British Columbians are invited to give their feedback on the B.C. Supreme Court Rules of Contempt.
The British Columbia Supreme Court Civil and Family Rules Committee is leading the consultation. Feedback will be used to determine how the existing Rules of Contempt align with the Province’s work with the Rules Committee to develop a more responsive justice system with improved access to justice for British Columbians.
The Province’s justice system depends on respect for and compliance with court orders. When someone wilfully violates a court order, the Rules of Contempt describe the range of remedies and corrective actions available. An order issued by the court must be obeyed unless the order is set aside or reversed.
Right now, the rules limit punishments for a person violating a court order to imprisonment or fines. However, this rule has become outdated because it does not reflect the range of options that are more frequently used under the court’s inherent jurisdiction when someone violates a court order.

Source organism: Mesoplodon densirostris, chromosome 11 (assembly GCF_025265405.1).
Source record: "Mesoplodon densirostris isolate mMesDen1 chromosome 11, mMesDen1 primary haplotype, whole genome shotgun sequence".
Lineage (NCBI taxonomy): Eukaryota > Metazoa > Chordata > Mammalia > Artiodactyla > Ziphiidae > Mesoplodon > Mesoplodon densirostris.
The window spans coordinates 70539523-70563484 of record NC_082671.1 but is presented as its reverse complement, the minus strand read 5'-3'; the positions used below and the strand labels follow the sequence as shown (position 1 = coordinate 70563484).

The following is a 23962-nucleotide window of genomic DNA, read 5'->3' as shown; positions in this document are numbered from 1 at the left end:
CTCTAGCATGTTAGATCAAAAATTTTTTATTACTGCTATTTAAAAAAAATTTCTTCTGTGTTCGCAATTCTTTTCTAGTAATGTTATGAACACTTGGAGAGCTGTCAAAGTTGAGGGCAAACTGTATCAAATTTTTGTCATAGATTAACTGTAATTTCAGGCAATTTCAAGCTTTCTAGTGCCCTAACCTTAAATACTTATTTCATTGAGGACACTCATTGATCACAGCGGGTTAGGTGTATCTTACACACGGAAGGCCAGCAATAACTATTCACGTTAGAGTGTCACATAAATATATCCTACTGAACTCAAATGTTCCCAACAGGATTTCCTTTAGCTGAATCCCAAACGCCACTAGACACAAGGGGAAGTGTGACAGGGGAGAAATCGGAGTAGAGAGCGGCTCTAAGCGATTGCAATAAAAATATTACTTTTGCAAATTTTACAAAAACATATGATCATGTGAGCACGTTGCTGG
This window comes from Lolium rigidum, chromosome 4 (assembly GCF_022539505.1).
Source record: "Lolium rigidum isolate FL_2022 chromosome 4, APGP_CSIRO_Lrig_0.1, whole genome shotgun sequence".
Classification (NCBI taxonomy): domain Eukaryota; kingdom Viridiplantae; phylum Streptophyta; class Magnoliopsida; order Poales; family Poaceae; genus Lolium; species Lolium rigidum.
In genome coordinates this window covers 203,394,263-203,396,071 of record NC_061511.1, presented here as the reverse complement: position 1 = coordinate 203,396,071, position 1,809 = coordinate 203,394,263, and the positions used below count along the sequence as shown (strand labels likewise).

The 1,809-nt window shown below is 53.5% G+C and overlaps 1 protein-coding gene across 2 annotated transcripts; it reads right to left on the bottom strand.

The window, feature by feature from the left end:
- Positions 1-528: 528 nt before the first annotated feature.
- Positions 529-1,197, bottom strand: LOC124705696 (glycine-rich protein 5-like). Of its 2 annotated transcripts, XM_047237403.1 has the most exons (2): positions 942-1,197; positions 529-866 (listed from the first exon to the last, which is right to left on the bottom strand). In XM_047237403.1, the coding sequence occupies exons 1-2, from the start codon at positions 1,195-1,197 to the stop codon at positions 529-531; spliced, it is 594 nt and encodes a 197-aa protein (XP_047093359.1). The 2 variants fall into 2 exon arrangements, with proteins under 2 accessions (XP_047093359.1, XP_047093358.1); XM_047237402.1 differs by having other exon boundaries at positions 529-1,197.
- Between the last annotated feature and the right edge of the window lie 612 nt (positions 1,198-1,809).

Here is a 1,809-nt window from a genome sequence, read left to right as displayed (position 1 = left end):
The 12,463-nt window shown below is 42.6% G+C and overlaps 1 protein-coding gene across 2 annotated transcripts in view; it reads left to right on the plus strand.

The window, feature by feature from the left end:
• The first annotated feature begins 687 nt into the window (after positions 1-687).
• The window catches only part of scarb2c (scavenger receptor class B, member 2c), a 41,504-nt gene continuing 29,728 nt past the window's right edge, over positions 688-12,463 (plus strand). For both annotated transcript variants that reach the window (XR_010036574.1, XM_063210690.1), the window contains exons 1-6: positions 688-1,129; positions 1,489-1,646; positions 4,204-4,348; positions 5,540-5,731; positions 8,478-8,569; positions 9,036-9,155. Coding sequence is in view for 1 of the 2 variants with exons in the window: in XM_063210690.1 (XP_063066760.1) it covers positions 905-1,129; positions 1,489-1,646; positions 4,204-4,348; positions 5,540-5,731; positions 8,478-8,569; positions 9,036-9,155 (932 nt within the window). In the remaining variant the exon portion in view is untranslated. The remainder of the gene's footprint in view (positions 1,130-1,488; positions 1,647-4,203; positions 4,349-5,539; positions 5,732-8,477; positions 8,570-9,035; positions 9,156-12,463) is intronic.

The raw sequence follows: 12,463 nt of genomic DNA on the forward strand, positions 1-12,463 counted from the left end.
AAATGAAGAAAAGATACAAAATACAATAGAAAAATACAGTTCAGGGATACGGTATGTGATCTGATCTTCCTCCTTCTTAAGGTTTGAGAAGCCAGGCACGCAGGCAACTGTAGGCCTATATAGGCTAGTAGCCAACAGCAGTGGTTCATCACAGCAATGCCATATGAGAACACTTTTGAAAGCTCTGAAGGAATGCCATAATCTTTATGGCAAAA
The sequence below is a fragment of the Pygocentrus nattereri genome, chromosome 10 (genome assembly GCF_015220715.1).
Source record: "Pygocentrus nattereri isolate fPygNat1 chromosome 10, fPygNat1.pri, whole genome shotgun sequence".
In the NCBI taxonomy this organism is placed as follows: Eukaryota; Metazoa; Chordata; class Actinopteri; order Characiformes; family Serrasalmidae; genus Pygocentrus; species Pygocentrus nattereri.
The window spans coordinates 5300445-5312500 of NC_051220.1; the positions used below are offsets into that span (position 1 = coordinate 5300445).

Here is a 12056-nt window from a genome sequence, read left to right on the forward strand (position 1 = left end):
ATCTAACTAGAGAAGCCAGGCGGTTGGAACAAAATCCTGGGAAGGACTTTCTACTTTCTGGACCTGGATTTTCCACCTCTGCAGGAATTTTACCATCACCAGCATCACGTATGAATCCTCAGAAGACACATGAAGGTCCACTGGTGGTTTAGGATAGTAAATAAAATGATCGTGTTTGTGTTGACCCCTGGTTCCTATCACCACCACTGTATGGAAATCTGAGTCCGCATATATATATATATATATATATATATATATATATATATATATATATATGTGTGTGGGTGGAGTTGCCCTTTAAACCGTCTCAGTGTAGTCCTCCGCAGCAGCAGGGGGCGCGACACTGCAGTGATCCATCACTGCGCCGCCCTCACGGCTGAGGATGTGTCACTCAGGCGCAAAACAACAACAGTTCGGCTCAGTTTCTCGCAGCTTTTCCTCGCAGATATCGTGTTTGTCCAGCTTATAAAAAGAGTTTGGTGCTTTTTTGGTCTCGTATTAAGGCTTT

The Province, in collaboration with the Rules Committee, is looking to modernize the rules to provide clear and adequate procedures outlining the court process, which will make it quicker and easier for people to get assistance from the court when other parties are not obeying court orders.
A green paper has been prepared that discusses the Rules of Contempt for when people do not obey court orders. Options where improvements to the rules may be considered are identified in this paper and are open for comment.
The consultation is open and will run until 4 p.m. Friday, March 25, 2022.
To read the green paper and provide input, please visit: https://www2.gov.bc.ca/gov/content/justice/about-bcs-justice-system/sc-rules-committee
- Several provinces, including Manitoba, Ontario, Newfoundland, Nova Scotia, Prince Edward Island and New Brunswick offer a broader range of remedies that the court may impose, such as:
- house arrest, conditional or absolute discharges, payment of security, community service, orders for further compliance and any other orders the court deems necessary.
- The court, in some of these jurisdictions, may also order that a person or party “do or refrain from doing an act” where compliance with the original order is the preferred remedy rather than punishment.
- In addition to the broad range of enforcement options, the rules of some provinces provide more procedural guidance on how to conduct a contempt proceeding.